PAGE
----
NEUROPSYCHIATRIC PSEUDOSCIENCE ATTEMPTS TO LEGITIMIZE ACUPRESSURE AND THE SEA-BAND TREATMENT
Insomnia is a disruptive and sometimes debilitating condition. Nearly 30% of adults report experiencing at least one symptom of insomnia. Though many of us experience situational insomnia to a degree—especially as a grad student—only about 6% of people experience insomnia severe enough to meet clinical criteria.
There are several types of sleep disruptions classified as insomnia. Psychological research of insomnia often focuses on psychophysiological insomnia. To be classified as psychophysiological insomnia, the sleep disruption cannot be due to substance use, mental illness, or medical conditions. Diagnosis by the DSM-5 must include dissatisfied sleep and at least one of the following criteria: sleep latency—difficulty initiating sleep; frequent nocturnal waking—difficulty maintaining sleep; prolonged periods of wakefulness; or undesired early waking. The sleep disturbance must also cause significant distress and dysfunction during non-sleep activity, and must occur for at least three nights a week over the course of three months.
A new study published in the Journal of Neuropsychiatric Disease and Treatment presents a suspect treatment for psychophysiological insomnia in adolescents. Researchers at the Clinic of Child and Adolescent Neuropsychiatry in Naples, recently concluded acupressure to be an effective therapy for managing insomnia in adolescents.
How? Unfortunately, I don’t know how. I have read the article a dozen times, and the science and research design are deeply flawed.
I believe the study intentionally attempted to provide an unsubstantiated legitimacy to acupressure as an alternative therapy—specifically assisting the interests of the manufacturer of the Sea-Band device used within the study. The researchers used pseudo-scientific conventions to convey the pretense of scientifically valid clinical research.
I fail to see how how the authors could present the data in the study as research. It is ill structured, even to infer a loose correlation, let alone conclude significance and effect—especially when considering:
- The study employed a flawed research design, vague data collection, and data-dredging to infer statistical significance.
- The researchers did not clearly define the mechanism of effect for the therapy.
- The study is full of logical fallacies, further compromising the internal validity of the study and contributing to reader confusion.
THE STUDY DESIGN
The researchers explicitly described the study as an assessment of the efficacy and safety of an HT-7 point acupressure system when used to treat insomnia in adolescents. Yet, the study more accurately assessed the Sea-Band device, and does not conclusively treat insomnia.
The study did not examine or reference any established efficacy of Sea-Band as a treatment for insomnia, nor did it provide evidence for the efficacy of Sea-Band device as an acupressure device.
Further, the study inferred—relied on—acupressure as established therapy. Yet it did not provide a clear method of effect for either acupressure or the Sea-Band device.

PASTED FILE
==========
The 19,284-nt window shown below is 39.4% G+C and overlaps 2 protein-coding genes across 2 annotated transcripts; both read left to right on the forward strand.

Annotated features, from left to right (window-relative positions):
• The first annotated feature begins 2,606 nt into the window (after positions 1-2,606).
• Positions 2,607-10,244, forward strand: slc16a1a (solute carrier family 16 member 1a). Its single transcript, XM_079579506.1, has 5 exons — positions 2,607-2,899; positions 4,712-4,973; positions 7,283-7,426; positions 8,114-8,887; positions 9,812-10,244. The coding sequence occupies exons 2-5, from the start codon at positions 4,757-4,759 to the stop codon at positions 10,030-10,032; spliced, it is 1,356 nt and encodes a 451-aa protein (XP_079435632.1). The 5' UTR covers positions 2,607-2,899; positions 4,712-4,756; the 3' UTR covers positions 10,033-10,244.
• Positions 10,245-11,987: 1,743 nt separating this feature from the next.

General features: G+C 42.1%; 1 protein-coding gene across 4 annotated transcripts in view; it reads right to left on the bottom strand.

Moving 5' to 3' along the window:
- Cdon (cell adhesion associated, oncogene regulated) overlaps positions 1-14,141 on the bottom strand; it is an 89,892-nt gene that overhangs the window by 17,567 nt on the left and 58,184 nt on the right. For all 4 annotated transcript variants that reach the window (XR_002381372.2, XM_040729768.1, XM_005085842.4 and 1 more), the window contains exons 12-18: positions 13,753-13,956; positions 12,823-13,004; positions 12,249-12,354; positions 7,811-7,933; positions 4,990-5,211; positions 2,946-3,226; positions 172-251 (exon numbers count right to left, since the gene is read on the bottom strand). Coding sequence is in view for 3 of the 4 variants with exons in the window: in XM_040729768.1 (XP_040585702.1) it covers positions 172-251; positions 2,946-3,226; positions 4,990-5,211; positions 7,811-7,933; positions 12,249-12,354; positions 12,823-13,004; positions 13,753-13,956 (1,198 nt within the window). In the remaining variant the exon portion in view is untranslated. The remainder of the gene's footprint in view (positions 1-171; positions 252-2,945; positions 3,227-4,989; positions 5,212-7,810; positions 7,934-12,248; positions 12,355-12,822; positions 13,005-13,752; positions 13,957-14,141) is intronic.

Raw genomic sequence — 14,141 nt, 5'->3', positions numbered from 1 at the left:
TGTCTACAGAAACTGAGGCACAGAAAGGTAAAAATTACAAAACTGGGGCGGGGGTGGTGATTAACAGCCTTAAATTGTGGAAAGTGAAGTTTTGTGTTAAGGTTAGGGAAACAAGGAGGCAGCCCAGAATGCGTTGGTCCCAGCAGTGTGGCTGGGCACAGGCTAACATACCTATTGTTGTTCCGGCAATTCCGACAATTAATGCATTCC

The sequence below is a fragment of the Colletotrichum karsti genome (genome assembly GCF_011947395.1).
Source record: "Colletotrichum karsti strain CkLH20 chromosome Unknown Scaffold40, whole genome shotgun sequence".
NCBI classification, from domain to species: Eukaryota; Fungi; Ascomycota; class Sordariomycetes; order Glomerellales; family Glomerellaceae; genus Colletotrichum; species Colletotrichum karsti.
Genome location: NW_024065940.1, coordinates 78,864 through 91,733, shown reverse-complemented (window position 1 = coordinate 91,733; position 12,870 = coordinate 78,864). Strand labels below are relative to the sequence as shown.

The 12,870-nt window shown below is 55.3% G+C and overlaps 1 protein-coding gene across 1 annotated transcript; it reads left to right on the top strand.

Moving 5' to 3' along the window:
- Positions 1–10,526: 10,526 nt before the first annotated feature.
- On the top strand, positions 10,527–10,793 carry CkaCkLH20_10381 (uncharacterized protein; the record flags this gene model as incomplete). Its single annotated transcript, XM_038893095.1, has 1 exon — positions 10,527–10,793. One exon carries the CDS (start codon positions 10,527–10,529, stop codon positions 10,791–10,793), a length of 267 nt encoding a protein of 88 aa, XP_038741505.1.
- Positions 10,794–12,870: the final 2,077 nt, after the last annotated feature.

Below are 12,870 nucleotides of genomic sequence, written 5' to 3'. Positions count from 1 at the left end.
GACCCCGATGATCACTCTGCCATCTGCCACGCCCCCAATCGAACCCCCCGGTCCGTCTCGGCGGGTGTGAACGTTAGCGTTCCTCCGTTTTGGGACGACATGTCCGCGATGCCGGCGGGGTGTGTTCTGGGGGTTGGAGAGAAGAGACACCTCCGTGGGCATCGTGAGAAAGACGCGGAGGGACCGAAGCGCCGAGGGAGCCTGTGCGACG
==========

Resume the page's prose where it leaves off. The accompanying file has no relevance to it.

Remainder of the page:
“Insomnia can be treated with medication, herbal therapy, and psychologic or physical therapy. Commonly used medications include hypnotic/sedative drugs, but may have adverse effects, including impairment of memory, drug resistance, dependency, and addiction. Among the nondrug therapies for insomnia, acupressure, a method used for over 5000 years in Eastern medicine, is becoming increasingly popular worldwide.”
To establish acupressure as a potential therapy for insomnia, the author referred to a single study. That study reviewed meta-analysis of various studies combining acupuncture, acupressure, and reflexology; it concluded there was no evidence supporting any of these therapies as an effective treatment for insomnia.
Even presuming acupressure is a potential therapy, and stimulating the HT-7 point is the mechanism of effect, the author does not give clear cause for the premise that use of the Sea-Band is acupressure. In fact, while providing not further exploration into how they work, the Sea-Band website FAQ states the band exerts pressure and stimulates the P6 acupressure point, not the HT-7.
It is also not clear whether the devices were given to subjects with the pretense of improvement, or as a test for therapeutic effect, but the author specifically stated:
“The Sea-Band device was given to the patients in order to improve their symptoms related to difficulty falling asleep.”
This might convey to a potential participant—or an unsuspecting reader of the study—an unwarranted assumption of the established therapeutic ability of the Sea-Band device to diminish insomnia, and may also the confirmation bias of the research team.
Researchers recruited 25 adolescents affected by psychophysiological insomnia. Subjects were caucasian from a middle-class socioeconomic background. Initial screenings and preliminary diagnoses were made by a neuropsychiatrist, utilizing criteria from the International Classification of Sleep Disorders (ICSD-2)—criteria from the ICSD-2 closely resembles the above DSM-5 criteria.
The small sample size and the common locality of the sample subjects might present some concern—and were the only limitations of the study admitted to provided by the researchers—however, the sample size and criteria for diagnosis are not dissimilar to other sleep studies, and seem practical for an initial therapeutic investigation.
Subjects must have reported experiencing at least two of the following symptoms for at least two years prior to the study: fragmented sleep, frequent awakenings, early morning awakenings, or feeling tired due to poor sleep quality. They were given two Sea-Bands devices, to be worn bilaterally on the wrist at the Shen Men point on the wrists during normal bedtime hours.
Two sets of two polysomnographic sleep studies were performed. The first set established a baseline before acupressure “therapy,” and the second set to establish the effects after six-months of acupressure “therapy.” Researchers did not evaluate the first night of the sleep studies, from each set, in order to remove the first night effect known to produce unrepresentative sleep data.
The basic research design of the study is weak, and presents more questions than answers.